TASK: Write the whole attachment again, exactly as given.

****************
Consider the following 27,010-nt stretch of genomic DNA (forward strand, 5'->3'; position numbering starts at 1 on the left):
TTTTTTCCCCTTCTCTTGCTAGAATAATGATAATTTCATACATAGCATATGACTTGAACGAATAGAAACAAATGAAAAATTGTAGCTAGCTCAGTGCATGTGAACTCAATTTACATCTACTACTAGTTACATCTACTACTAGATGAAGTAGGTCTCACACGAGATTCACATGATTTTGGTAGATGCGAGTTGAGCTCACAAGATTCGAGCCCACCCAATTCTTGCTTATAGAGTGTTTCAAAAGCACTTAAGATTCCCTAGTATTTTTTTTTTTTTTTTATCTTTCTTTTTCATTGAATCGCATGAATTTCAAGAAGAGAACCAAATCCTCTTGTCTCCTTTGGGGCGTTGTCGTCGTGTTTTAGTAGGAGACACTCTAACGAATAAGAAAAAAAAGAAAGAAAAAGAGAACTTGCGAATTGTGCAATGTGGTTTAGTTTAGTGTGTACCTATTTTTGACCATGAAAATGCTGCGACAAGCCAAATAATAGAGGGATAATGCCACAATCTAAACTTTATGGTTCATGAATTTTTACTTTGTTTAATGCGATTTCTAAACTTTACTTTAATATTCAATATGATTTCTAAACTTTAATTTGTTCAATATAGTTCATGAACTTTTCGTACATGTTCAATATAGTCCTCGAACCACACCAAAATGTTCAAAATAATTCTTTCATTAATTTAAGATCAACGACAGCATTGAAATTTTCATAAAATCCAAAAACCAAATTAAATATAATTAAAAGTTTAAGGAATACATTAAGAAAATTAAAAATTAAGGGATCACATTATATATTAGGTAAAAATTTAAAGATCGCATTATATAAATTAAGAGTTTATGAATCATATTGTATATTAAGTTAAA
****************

Consider the following 27,010-nt stretch of genomic DNA (forward strand, 5'->3'; position numbering starts at 1 on the left):
TTTTTTCCCCTTCTCTTGCTAGAATAATGATAATTTCATACATAGCATATGACTTGAACGAATAGAAACAAATGAAAAATTGTAGCTAGCTCAGTGCATGTGAACTCAATTTACATCTACTACTAGTTACATCTACTACTAGATGAAGTAGGTCTCACACGAGATTCACATGATTTTGGTAGATGCGAGTTGAGCTCACAAGATTCGAGCCCACCCAATTCTTGCTTATAGAGTGTTTCAAAAGCACTTAAGATTCCCTAGTATTTTTTTTTTTTTTTTATCTTTCTTTTTCATTGAATCGCATGAATTTCAAGAAGAGAACCAAATCCTCTTGTCTCCTTTGGGGCGTTGTCGTCGTGTTTTAGTAGGAGACACTCTAACGAATAAGAAAAAAAAGAAAGAAAAAGAGAACTTGCGAATTGTGCAATGTGGTTTAGTTTAGTGTGTACCTATTTTTGACCATGAAAATGCTGCGACAAGCCAAATAATAGAGGGATAATGCCACAATCTAAACTTTATGGTTCATGAATTTTTACTTTGTTTAATGCGATTTCTAAACTTTACTTTAATATTCAATATGATTTCTAAACTTTAATTTGTTCAATATAGTTCATGAACTTTTCGTACATGTTCAATATAGTCCTCGAACCACACCAAAATGTTCAAAATAATTCTTTCATTAATTTAAGATCAACGACAGCATTGAAATTTTCATAAAATCCAAAAACCAAATTAAATATAATTAAAAGTTTAAGGAATACATTAAGAAAATTAAAAATTAAGGGATCACATTATATATTAGGTAAAAATTTAAAGATCGCATTATATAAATTAAGAGTTTATGAATCATATTGTATATTAAGTTAAA